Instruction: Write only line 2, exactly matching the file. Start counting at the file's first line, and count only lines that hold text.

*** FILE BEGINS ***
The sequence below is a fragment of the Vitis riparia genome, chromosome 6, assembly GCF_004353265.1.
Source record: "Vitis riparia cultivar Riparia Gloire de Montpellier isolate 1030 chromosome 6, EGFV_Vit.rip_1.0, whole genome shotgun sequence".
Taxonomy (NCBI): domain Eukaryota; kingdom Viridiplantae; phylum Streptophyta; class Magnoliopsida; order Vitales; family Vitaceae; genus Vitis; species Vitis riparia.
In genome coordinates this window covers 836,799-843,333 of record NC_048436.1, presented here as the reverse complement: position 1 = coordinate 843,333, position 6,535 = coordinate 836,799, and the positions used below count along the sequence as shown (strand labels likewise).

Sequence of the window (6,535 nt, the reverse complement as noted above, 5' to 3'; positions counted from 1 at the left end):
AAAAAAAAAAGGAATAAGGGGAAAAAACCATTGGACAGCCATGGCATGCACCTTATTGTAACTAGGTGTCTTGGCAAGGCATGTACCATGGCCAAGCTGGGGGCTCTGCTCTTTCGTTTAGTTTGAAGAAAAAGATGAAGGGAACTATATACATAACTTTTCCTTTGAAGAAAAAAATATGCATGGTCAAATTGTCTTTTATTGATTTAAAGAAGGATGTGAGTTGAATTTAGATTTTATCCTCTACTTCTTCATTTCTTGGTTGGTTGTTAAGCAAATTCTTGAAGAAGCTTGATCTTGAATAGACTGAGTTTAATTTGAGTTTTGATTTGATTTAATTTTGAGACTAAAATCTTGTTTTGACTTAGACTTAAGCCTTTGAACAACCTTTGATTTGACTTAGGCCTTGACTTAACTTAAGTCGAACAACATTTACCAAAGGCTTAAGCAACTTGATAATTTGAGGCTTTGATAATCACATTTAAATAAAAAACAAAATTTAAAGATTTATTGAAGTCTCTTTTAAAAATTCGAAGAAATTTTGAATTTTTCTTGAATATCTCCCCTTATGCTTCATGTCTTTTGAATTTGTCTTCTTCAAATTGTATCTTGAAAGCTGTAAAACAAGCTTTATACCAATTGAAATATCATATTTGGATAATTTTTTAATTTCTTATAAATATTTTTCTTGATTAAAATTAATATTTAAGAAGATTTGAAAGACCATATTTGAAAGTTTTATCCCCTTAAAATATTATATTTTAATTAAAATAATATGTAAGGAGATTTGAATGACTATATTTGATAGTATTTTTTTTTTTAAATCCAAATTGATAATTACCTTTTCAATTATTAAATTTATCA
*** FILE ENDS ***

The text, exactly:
Source record: "Vitis riparia cultivar Riparia Gloire de Montpellier isolate 1030 chromosome 6, EGFV_Vit.rip_1.0, whole genome shotgun sequence".